I remember many a Christmas Day when, finished playing with his toys or puzzles or games, our son Oliver ended up curled up on the couch, reading a book he’d discovered under the tree.
There are other ways to create excitement about books. Give a child a bookcase so her books will have a home of their own. The first bookcase my husband built for Oliver had two shelves. Oliver painted it blue to match his blue bed. Later, my husband built him a taller bookcase. Here it is. The pride Oliver took in owning books is evident.
Don’t forget bookplates. Children love them. There’s something about writing your name on your own book plate and pasting it in a book that makes it yours. This is bookplate I found 30 years ago in a used copy of Little Lord Fauntleroy printed in 1926. I’ve grown very fond of the “Donald” who once owned it.
Anne Fine, the second Children’s Laureate of Great Britain, offers dozens of wonderful, free bookplates here – My Home Library: Bookplates. You can give them as presents to young readers. Use them as rewards for your students. Or let students print them in class and give them as presents, themselves.
As for my favorite books, I’m like most people – the minute someone asks me for a title, I draw a blank. There are too many to name. So here are a random few that are memorable to me because of way I’ve watched children respond to them, or because I feel they’re too often overlooked, or simply because I love them myself.
For boys and girls who like to know how to do things. SURVIVOR KID: A Practical Guide to Wilderness Survival by Denise Long. There are many survival books for children, but this one has photographs. Photographs are good in non-fiction for children. Reading about how to build a fire or construct a shelter or navigate in the wilderness is exciting.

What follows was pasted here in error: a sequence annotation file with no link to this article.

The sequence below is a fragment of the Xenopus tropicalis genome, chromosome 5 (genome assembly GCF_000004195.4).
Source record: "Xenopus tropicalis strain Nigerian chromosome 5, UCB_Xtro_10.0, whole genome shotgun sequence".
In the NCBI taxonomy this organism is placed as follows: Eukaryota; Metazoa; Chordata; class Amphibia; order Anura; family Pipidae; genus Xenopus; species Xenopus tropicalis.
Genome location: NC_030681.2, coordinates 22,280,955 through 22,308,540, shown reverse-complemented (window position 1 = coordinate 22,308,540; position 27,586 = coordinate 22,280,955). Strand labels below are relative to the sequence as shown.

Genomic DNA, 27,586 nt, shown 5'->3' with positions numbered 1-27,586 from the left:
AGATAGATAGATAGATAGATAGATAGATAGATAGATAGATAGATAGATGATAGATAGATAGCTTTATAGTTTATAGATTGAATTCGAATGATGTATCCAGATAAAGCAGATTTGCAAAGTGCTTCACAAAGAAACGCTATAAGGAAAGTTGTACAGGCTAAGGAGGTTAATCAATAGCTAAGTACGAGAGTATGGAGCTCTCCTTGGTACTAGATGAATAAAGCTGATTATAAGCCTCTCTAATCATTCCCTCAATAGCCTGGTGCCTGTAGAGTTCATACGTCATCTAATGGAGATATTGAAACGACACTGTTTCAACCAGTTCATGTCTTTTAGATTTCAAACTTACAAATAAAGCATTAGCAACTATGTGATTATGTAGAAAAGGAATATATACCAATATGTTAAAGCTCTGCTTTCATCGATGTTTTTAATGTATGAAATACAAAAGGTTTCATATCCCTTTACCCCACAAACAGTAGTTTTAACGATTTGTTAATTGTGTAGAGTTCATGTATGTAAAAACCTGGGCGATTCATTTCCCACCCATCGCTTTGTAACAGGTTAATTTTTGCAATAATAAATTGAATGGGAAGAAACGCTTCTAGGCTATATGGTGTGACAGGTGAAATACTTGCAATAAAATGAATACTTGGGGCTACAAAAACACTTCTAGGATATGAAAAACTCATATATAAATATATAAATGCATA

Or consider ANIMAL TRACKS AND SIGNS by Jinny Johnson. It has over 400 popular animals: their habits, tracks, and more. I talk to children during school visits about the amazing information they can glean by studying animal tracks. They’re always very interested. This book offers wonderful facts and photos. Plus that, it’ll get them outside.
Give them a book they might never consider unless you introduce them to it. It’s amazing, how many children like to read about the Greek gods. Heck, they were the original super heroes. My son was introduced to the classic D’AULAIRES BOOK OF GREEK MYTHOLOGY when he was in the 3rd grade. He has read and re-read that book countless times over the years.
I read C. S. Lewis’s THE LION, THE WITCH AND THE WARDROBE when I was nine. It wasn’t the fantasy world the children entered that has stayed with me. It was the initial idea: that maybe, if I pushed through the tangle of clothes to the back of the closet that I shared with my mother, I would suddenly find myself in a different world and there would be snow on the ground. I’ve never forgotten that feeling of revelation. Books should do that.
For upper middle grade girls, Hilary McKay’s three books about four English sisters are a must-read. THE EXILES, THE EXILES IN LOVE, and THE EXILES AT HOME. The sisters are funny and wise and the interactions between them are hilarious. McKay, who’s one of my favorite children’s book authors, was one of four sisters, herself. She knows what she’s doing. She also has several books about the Casson family that are as wonderful. Grades 3-5. Check them all out.
And last, a new book. MOCKINGBIRD by Kathryn Erskine. It just won the National Book Award. Caitlyn is in the fifth grade. She has Asperger’s Syndrome. The number of children today who are dealing with some form of autism is huge and increasing. I found this book a terrifically empathetic portrait of what it takes for one girl with Asperger’s to navigate her world. Friends who work with autistic children say it’s realistic. Give this book, create some empathy.
Give any book to a child this holiday season. Set them on the path to reading for life.
— Stephanie Greene